You are here
Home > Devon Works

My First Grail Watch: Scott Devon of Devon Works

Welcome back to an original aBlogtoWatch feature, "My First Grail Watch". In this series, we ask prominent people in the watch industry about the first timepiece that they lusted after. Today, we're speaking with Scott Devon, the founder and Creative Director of Devon Works. While today he's best well-known for

Devon Tread 1 Exoskeleton Watch

One of the new Devon watches for 2013 to be presented at Baselworld will be this Exoskeleton version of the Tread 1 (reviewed here). This will be Devon's highest-end watch to-date. While the core electro-mechanical movement from the Tread 1 remains more or less the same, and the overall design

Devon Tread 1 Steampunk Watch Review

I was amusingly surprised when the video I made of the original Devon Tread 1 watch went viral (you can see it here on YouTube). Posted in 2010, the video showed me playing with the Tread 1 and displaying how its belt-driven time telling system worked. It had about 450,000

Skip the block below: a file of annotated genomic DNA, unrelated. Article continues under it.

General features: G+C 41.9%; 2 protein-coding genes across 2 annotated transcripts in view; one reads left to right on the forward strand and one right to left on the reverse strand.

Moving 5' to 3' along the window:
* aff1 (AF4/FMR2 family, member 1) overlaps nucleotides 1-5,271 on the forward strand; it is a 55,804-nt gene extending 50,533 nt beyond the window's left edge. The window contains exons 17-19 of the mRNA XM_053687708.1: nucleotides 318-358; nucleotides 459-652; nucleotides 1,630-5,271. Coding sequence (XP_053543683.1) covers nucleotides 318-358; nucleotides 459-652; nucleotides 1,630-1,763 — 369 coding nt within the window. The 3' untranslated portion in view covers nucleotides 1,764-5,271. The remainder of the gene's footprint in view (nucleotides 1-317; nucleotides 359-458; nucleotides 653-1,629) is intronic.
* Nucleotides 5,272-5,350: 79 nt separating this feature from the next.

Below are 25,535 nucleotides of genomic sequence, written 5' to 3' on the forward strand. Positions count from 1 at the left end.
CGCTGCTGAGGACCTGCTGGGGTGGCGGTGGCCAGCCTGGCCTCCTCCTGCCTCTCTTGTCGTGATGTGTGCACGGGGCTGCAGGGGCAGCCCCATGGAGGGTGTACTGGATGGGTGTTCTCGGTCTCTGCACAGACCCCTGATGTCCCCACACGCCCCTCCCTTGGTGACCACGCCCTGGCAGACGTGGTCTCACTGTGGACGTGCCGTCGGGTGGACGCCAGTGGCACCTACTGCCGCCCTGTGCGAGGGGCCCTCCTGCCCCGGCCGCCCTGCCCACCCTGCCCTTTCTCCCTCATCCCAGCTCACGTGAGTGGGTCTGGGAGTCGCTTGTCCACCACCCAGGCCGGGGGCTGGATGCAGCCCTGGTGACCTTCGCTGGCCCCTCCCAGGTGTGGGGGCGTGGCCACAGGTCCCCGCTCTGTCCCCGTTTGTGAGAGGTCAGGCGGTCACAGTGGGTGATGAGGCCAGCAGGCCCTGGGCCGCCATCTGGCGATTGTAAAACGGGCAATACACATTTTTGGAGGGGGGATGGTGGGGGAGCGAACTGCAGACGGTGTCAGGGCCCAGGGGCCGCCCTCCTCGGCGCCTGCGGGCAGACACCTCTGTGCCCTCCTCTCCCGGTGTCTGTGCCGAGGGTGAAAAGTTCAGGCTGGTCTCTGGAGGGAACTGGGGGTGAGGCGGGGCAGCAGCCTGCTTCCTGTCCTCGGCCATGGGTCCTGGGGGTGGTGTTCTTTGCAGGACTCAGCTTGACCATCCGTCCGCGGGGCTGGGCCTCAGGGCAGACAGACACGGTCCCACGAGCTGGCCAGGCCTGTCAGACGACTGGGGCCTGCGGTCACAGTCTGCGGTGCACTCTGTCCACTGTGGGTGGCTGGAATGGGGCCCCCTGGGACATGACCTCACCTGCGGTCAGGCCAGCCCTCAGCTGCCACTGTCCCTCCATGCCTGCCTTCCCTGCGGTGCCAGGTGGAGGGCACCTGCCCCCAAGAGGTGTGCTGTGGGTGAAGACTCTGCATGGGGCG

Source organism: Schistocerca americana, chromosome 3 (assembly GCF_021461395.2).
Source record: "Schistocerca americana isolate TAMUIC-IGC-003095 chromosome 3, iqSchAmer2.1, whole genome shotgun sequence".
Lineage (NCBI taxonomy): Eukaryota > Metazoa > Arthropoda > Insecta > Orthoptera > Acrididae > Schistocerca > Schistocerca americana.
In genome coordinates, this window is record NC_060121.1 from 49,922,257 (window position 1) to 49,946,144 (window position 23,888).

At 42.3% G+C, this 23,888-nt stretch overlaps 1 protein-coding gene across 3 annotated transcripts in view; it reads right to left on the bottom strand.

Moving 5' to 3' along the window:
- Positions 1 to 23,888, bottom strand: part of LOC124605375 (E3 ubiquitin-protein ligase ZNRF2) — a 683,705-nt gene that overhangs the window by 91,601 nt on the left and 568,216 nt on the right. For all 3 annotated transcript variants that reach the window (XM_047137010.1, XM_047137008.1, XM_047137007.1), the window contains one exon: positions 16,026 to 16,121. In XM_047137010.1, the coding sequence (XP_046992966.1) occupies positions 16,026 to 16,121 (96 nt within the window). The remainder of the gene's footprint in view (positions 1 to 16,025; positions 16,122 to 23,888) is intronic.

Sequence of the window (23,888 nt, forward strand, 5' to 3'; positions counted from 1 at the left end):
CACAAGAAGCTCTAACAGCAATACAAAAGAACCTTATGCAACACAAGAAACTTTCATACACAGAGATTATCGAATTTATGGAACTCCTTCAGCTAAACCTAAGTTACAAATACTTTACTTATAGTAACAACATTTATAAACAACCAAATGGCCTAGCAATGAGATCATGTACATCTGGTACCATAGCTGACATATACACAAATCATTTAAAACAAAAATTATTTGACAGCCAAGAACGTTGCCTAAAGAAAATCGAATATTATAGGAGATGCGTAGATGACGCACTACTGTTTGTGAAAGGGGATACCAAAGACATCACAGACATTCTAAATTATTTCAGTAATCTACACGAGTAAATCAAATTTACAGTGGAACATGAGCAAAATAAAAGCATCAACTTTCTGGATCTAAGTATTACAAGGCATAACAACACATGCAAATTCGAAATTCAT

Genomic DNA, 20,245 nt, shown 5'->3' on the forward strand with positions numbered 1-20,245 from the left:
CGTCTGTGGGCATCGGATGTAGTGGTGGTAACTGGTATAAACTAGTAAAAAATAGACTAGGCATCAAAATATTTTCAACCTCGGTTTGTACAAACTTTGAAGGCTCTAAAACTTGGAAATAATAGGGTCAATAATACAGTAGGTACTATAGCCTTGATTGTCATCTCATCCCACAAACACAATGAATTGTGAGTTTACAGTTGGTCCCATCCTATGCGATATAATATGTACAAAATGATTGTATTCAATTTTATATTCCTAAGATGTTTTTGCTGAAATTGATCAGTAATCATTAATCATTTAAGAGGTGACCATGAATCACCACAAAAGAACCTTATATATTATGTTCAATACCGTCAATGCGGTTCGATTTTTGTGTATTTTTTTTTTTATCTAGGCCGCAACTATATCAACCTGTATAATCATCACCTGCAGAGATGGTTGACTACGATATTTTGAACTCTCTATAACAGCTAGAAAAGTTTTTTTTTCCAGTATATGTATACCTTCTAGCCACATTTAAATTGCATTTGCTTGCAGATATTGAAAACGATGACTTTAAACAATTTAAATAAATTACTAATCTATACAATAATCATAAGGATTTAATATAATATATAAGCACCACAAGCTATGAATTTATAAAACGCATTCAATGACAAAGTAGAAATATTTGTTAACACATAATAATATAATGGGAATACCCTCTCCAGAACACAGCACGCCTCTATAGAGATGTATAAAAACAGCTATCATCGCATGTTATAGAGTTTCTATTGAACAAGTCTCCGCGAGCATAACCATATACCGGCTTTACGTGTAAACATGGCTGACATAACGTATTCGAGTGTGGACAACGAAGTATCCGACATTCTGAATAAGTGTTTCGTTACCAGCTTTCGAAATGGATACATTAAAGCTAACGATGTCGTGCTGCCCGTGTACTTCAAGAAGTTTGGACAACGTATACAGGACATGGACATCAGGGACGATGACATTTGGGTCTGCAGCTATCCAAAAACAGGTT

Top All-American Watch Makers

This 4th of July, we’d like to make note of a few exceptional watch brands not only based in the USA, but who also produce things here. As we’ve mentioned before, America was once home to some of the greatest manufacturers in the world. Unfortunately, our golden age in the

Devon Tread 2 Watch: Round 2

I am pleased that Scott Devon considers my opinion valuable enough to run designs by me and ask me questions about the future of his rather cool high-end electromechanical watch brand. As part of this exchange I learned that the highly-anticipated Tread 2 watch that we saw hands-on on here at Baselworld

Top aBlogtoWatch Watch Videos Of 2012

According to the code-based gnomes in WordPress, aBlogtoWatch had 430 posted articles in 2012. How we are supposed to choose the top articles from that is news to me. We feel that most of what we did in 2012 was pretty stellar. If you feel that you missed too much,

Devon Works Tread 2 Shining Watch Review

Coming as I do from an engineering (by training) and manufacturing background, seeing how watches come together is inherently of interest. Getting to see the movement at work is a visual treat, especially as the gears engage and mechanical work is done. Going in a totally different direction is the